The past was not the way we remember it. The Authors Collection
April 5, 2015
THE JAR THAT HELD COTTON BALLS in our bathroom was empty, so I reached into the cupboard to get the cotton ball bag to refill the jar. As I unzipped the first plastic bag to reach the second plastic bag I asked myself, “Why? Why do I have cotton balls in two plastic bags?”
And the answer was — years ago, we lived in a house that harbored a chipmunk. Mr. Chips was quite friendly and would often stop and watch Del as he worked at his desk. Mr. Chips had a habit of storing sunflower seeds (left out for the birds) in shoes and laundry baskets for future use.
He also had a habit of grabbing my cotton balls, to make nests. Hence, the two bagged cotton balls. Made sense at the time, but that was years ago. No resident chipmunks since then!
In a coaching session, a client mentioned in passing that she hated dancing. That prompted an assignment for her to go back and discover why she hated it. What was the original cause of that feeling? After a few weeks of stalling, she finally took the time to relive the event and discovered an astonishing fact.
Here’s the result in her words.
“My session of reliving my early dance experiences was very enlightening. Having spent all these years thinking that I have never enjoyed dancing, I have obviously been mistaken. The feelings that I had remembering the dance recital, that vividly stuck out in my mind as being a huge embarrassment were incorrect! I remember loving doing a dance with my teddy bear and wearing a little outfit that my mother had tirelessly sewn with little knickerbockers and a cute little top. In fact, I couldn’t wait for the recital to be over so I could wear them to bed, and I did until I grew out of them.
“Over the years I have looked at a photo of me taken during a class at UCLA way back in the 70’s. I would focus on the fact that I am going down into a plie when everyone else was rising. I would berate myself for not knowing the right thing to do, or being stubborn about doing the wrong thing. It came to me one day that maybe I was the one doing it right. My point being, I had built up a huge story around being wrong, or stubborn, which carried over into other parts of my life.”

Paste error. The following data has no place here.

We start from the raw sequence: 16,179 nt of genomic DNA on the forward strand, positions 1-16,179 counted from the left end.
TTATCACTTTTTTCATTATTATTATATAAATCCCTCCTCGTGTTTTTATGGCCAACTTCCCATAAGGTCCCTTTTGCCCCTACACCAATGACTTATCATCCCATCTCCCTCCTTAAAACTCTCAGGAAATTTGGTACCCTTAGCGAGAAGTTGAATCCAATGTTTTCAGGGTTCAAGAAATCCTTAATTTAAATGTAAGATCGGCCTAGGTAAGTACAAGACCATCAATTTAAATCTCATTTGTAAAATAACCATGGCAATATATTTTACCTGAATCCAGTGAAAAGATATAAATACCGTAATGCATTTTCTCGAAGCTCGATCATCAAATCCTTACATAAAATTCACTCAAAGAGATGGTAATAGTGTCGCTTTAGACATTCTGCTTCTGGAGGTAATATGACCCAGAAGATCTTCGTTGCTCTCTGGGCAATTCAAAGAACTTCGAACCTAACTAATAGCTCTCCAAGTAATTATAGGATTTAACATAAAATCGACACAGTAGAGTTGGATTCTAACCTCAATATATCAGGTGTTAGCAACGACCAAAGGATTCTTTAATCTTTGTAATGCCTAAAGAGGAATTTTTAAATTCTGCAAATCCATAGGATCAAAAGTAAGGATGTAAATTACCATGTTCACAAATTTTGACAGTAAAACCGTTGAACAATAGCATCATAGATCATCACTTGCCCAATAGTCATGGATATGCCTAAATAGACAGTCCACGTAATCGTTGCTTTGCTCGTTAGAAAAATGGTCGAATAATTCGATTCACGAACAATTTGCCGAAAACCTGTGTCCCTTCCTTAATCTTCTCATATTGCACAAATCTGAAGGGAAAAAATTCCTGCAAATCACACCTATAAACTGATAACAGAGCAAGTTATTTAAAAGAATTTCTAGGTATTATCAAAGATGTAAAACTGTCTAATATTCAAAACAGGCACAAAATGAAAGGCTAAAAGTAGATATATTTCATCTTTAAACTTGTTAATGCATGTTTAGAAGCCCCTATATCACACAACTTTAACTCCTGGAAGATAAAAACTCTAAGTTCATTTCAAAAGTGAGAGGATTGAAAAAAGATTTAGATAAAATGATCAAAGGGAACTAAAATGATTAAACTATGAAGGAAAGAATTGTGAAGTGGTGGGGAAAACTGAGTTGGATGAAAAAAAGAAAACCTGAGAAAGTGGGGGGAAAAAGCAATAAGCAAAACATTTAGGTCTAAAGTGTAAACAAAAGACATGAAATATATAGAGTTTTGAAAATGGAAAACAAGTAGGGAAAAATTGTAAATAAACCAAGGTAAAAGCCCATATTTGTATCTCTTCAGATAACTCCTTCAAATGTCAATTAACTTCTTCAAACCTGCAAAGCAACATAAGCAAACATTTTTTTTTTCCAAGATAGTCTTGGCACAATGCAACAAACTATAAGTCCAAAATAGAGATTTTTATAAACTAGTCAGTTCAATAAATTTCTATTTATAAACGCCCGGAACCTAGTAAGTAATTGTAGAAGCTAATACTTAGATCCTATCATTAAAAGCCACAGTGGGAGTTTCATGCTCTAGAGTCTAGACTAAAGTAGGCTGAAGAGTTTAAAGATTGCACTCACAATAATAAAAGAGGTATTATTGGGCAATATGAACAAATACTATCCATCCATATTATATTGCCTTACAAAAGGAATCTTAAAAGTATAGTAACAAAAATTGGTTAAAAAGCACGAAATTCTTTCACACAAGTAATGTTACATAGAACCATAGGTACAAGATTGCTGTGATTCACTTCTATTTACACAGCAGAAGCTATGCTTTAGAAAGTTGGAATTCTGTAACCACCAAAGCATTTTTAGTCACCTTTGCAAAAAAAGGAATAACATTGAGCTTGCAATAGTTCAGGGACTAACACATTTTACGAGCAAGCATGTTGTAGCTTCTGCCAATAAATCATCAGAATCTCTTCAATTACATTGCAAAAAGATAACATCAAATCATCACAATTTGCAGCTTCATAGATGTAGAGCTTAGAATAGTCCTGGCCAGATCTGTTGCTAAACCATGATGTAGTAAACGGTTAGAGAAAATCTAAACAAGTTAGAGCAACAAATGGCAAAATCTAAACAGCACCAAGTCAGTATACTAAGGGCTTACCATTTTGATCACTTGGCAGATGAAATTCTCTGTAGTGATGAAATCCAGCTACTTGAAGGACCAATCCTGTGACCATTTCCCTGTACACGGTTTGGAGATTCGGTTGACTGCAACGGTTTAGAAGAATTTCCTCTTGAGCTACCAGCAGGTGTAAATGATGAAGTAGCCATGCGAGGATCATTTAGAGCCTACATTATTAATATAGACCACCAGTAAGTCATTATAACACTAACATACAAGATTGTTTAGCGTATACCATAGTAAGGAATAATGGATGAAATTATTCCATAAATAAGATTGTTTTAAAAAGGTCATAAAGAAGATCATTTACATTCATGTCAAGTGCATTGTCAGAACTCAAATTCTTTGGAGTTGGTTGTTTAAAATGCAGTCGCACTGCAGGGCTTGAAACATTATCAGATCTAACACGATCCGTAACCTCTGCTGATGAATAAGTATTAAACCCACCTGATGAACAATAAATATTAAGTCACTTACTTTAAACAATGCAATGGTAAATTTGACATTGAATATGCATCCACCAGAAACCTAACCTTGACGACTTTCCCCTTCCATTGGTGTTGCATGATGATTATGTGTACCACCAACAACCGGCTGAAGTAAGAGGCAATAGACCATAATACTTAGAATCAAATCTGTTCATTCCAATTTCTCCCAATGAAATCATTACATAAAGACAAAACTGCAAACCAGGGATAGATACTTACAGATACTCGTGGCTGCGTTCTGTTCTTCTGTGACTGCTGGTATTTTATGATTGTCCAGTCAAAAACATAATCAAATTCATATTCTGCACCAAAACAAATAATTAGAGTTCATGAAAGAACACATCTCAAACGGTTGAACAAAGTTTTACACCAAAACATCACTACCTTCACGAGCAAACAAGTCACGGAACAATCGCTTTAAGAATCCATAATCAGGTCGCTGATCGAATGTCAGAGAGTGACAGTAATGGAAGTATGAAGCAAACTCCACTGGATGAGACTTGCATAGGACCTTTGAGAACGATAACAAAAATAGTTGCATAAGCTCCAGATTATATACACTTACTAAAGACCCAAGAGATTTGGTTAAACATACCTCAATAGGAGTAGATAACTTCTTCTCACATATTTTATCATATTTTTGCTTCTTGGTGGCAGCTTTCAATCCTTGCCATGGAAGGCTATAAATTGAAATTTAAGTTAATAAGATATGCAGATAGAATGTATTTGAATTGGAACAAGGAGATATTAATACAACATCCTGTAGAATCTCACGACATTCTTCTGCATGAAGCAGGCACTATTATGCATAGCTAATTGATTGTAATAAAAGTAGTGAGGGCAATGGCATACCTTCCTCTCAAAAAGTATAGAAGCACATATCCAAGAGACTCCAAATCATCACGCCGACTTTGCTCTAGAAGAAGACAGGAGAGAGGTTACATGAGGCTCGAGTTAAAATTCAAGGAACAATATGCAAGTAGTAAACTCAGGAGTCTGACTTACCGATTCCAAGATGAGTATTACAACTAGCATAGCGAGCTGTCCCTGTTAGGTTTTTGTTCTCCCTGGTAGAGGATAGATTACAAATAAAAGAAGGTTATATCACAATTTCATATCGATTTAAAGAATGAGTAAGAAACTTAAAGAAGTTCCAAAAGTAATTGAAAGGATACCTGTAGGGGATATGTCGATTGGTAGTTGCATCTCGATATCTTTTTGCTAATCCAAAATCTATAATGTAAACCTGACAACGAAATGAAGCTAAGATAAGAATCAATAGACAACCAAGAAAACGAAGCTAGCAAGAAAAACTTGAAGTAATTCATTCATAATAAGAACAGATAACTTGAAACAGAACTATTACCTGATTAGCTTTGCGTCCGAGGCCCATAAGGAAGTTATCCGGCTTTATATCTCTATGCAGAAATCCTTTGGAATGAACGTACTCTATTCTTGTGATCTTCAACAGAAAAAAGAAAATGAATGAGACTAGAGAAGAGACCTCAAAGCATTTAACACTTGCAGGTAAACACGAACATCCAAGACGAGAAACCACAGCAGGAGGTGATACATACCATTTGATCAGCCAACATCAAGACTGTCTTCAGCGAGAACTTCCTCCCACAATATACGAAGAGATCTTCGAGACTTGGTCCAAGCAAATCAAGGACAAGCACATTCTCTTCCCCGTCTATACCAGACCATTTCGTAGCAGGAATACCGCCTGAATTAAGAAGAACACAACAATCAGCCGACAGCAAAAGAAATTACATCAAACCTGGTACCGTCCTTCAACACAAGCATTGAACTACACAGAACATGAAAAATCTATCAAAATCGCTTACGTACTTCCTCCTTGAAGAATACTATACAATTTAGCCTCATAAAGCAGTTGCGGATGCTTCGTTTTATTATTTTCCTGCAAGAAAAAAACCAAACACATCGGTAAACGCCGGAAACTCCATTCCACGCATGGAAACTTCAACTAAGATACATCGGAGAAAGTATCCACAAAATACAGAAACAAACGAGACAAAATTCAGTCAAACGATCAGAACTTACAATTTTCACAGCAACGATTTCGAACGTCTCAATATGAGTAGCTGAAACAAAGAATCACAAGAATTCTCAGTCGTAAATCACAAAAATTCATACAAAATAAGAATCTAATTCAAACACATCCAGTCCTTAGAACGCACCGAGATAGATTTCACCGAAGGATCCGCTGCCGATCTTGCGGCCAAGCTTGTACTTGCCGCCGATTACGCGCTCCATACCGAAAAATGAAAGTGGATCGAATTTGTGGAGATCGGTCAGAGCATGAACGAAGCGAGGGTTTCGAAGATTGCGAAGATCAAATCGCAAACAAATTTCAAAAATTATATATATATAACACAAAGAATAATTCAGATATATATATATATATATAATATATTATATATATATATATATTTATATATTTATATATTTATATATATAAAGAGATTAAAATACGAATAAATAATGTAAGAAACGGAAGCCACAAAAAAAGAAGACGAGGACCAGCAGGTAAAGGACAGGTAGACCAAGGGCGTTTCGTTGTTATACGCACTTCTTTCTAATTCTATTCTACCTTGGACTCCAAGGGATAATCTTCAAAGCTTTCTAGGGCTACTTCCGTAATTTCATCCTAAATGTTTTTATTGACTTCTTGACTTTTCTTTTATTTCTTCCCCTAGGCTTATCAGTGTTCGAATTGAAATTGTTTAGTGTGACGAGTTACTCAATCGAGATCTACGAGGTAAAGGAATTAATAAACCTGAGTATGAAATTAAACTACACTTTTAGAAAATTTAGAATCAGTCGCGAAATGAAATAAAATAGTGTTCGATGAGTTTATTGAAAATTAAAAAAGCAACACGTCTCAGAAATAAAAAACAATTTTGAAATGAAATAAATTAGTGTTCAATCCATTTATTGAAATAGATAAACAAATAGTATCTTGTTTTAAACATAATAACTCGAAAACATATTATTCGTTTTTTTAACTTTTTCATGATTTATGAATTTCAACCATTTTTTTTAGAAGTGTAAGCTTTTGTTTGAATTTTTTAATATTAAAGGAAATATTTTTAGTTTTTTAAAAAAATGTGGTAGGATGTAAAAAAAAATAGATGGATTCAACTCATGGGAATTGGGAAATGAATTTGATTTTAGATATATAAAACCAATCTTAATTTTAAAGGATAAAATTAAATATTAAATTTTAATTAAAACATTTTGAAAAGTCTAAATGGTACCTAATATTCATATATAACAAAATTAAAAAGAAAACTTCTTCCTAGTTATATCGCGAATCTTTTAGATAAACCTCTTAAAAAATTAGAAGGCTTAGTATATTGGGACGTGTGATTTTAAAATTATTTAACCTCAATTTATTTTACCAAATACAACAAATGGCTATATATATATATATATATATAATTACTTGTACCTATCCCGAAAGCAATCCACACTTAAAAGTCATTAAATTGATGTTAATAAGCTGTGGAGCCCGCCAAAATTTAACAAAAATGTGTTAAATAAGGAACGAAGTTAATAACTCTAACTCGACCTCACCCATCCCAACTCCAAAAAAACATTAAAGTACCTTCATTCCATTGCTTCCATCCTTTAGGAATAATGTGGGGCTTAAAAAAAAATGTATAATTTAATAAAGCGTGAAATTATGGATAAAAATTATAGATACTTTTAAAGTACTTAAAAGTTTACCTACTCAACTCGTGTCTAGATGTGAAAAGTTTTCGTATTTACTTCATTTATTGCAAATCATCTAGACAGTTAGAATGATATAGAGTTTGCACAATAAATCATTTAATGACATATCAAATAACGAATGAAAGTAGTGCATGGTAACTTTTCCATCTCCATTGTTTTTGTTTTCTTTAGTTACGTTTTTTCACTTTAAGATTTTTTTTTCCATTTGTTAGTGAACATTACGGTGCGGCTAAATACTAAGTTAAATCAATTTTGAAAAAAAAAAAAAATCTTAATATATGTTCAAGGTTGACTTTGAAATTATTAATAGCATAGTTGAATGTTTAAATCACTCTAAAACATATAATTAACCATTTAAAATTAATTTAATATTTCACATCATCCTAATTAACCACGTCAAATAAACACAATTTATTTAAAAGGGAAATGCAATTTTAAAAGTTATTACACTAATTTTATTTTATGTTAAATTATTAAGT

We base many of our life choices on past events that either didn’t happen the way we remember, or that event no longer applies.
It’s as if we drive up to moments in our lives with a dump truck filled with bad memories. Then we dump portions of that garbage into our brand new moment.
The past was never what it seems to us now. It is only a present construct of an incomplete and inaccurate memory.
Albert Einstein said, “Space and time are not conditions in which we live, they are simply modes in which we think.” Which means, when we choose to perceive differently, the conditions in which we live our lives will change.
Sometimes we design our present life in ways that will keep ourselves from returning to the past. Perhaps the past was one of poverty, of love, money, or health.
Afraid of the past is the same thing as living in the past. When they asked why he wasn’t angry with the Chinese for taking over his country the Dalai Lama said, “ Why should I give them my mind as well?”
Learning from the past is different than living in it or fleeing it. Shining a light on the past that is hidden in the closet of our lives, or living under the bed, or hiding in the basement, will reveal the underlying framework of the life we live.
Wouldn’t it be easier to throw the water of Truth onto those memories of the past and let them dissolve into something that will serve us now?
It’s much easier to unzip only one bag to get to the cotton balls. When my client realized her past memory was a false one, it opened up a world of possibilities.
When I answered the phone, my client asked me if I had a cold. “No,” I said, “Must be the connection since I can barely hear you.”
When he realized that he had placed the mouthpiece of his headset up above his head, and that is why, to him, I sounded as if I had a cold, and why I couldn’t hear him, we spent the next few minutes unable to stop laughing.
Letting go of the past and letting in the abundance of the present can be just that easy and joyous. We just need to move the focus of our thought, the mouthpiece of our headset, into our life and be present with what exists now for us.
As our days unfold, let’s live with a fresh look and a new awareness. Let’s be willing to not let an imperfect memory of the past spoil the perfect moment of the present.
Please click the book cover image to read more about Beca Lewis and her books.